### This blog post is a work in progress

Project website: Advent of Code 2019.

Previous years:
2015,
2016,
2017,
2018.

I use Perl for all the solutions.

Most assume the input data is in a file called `input.txt`

in the same
directory as the file.

#### A note on scoring

Current score (2019-12-25): 40. I’m aiming for a final of 44+1.

I score my problems to mark where I’ve finished a solution myself or
given up and looked for hints. A score of 2 means I solved both the
daily problems myself, a score of 1 means I looked up a hint for one
of the problems, and a zero score means I didn’t solve any of the
problems myself.

My goals for this year (in descending order of priority):

- get 38 stars or more (75%)
- solve all problems within 24 hours of release

Link to Github repo.

## TODO

- complete day 18
- complete day 20 part 2
- complete day 24 part 2

Day 1 - Day 2 - Day 3 - Day 4 - Day 5 - Day 6 - Day 7 - Day 8 - Day 9 - Day 10 - Day 11 - Day 12 - Day 13 - Day 14 - Day 15 - Day 16 - Day 17 - Day 19 - Day 20 - Day 21 - Day 22 - Day 23 - Day 24 - Day 25

Day 1 - complete solution

A nice and simple problem to kick off this year.

Score: 2

Day 2 - complete solution

An earlier appearance of register rodeo than expected! I think we’ll
see more of this going forward.

[`intcode`

part 1]

Score: 2

Day 3 - complete solution

This took longer than it had to. I messed up adding the paths, and
only managed to get the correct answer to part 1 by chance. Once I
plotted the example data I could correct the code, then add the logic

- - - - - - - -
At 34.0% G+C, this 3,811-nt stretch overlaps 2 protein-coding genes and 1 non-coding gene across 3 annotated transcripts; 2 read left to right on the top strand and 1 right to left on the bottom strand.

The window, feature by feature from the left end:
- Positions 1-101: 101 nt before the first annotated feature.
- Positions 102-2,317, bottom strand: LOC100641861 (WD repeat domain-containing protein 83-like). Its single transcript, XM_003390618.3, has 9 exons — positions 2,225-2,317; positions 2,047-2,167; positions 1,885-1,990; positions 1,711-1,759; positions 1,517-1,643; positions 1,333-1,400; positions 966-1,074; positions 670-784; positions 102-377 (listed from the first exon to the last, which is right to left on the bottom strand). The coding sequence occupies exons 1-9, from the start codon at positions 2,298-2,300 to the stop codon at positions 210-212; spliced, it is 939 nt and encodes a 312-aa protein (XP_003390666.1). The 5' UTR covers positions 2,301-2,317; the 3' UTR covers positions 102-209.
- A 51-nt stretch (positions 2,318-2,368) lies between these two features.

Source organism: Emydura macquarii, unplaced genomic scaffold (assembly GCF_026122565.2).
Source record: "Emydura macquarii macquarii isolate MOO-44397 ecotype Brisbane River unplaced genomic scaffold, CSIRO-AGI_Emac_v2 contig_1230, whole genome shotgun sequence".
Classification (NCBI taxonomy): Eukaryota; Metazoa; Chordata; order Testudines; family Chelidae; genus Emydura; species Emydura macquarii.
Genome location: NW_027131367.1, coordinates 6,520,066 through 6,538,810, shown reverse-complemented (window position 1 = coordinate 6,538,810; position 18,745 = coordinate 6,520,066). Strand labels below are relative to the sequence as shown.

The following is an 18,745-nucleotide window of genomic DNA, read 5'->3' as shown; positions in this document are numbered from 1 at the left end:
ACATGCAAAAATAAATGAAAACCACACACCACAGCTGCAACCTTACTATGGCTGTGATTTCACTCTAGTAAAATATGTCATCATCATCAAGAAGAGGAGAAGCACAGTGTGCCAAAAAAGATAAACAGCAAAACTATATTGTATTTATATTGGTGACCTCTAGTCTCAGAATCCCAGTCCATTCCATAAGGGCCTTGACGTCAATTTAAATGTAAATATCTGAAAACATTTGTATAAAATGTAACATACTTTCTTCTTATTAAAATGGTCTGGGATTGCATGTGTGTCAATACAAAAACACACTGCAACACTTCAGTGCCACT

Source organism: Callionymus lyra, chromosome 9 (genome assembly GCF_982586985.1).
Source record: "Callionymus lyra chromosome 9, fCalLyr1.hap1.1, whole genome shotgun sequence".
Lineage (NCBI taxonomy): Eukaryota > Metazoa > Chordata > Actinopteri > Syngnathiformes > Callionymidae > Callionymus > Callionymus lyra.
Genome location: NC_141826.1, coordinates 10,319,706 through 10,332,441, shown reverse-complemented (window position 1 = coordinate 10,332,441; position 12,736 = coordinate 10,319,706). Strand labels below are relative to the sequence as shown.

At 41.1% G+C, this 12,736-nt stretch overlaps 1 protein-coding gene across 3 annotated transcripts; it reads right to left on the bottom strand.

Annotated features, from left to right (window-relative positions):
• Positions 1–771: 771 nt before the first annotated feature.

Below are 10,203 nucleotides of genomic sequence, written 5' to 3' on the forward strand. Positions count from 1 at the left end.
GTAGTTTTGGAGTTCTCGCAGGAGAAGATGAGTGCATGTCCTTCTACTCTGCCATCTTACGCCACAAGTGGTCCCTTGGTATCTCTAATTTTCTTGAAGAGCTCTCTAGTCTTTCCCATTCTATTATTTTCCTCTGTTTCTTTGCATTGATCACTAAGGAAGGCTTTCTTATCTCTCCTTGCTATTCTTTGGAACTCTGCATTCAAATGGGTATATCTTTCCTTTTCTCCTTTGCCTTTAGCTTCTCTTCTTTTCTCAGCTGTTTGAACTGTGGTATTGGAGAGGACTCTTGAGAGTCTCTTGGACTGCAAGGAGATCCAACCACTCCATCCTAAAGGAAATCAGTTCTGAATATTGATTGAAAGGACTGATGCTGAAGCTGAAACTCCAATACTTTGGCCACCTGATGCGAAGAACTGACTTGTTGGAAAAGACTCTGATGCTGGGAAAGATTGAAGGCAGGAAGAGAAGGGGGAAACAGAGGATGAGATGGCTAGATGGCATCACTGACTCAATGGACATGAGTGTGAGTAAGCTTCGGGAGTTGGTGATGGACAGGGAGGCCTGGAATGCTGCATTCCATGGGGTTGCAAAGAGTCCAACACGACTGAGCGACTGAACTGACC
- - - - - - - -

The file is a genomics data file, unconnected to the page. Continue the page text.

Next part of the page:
for part 2.

I’m not entirely happy with the duplicated direction subroutines. Some
people have used complex numbers to simplify this but that would
require a separate Perl module to implement.

Score: 2.

Day 4 - complete solution

I blanked on this one and dreaded combinatorics. Turns out brute force
is eminently doable. Credits to
/u/andreyrmg
in the daily solutions thread, and `A_D`

and `sim642`

in the IRC
channels for help in inspiration.

I still think my solution is my own though (and pretty Perlish), so
full score today.

Score: 2.

Day 5 - complete solution

After struggling with the convoluted problem description I was pleasantly surprised to find my code ran flawlessly first try. I still have some niggling issues with the test data, and need to clear that up before the inevitable next `intcode`

problem.

[`intcode`

part 2]

Score: 2.

Day 6 - complete solution

I bailed on this one and sought inspiration in the daily solutions subreddit. Credit in source!

Score: 0.

Day 7 - part 1
Day 7 - part 2

A tough, but fun one. There were a lot of subtleties in the second
part, and I got some pointers from the subreddit.

I got the chance to clean up my `intcode`

implementation, and learned a new facet of Perl.

[`intcode`

part 3]

Score: 2.

Day 8 - complete solution

Defying expectations (and maybe fears), this Sunday problem was not that complicated.

Of course, it helps if you confirm that what you think is input *actually* is the same as the problem input. Not that I’d have anything other than theoretical knowledge of this situation…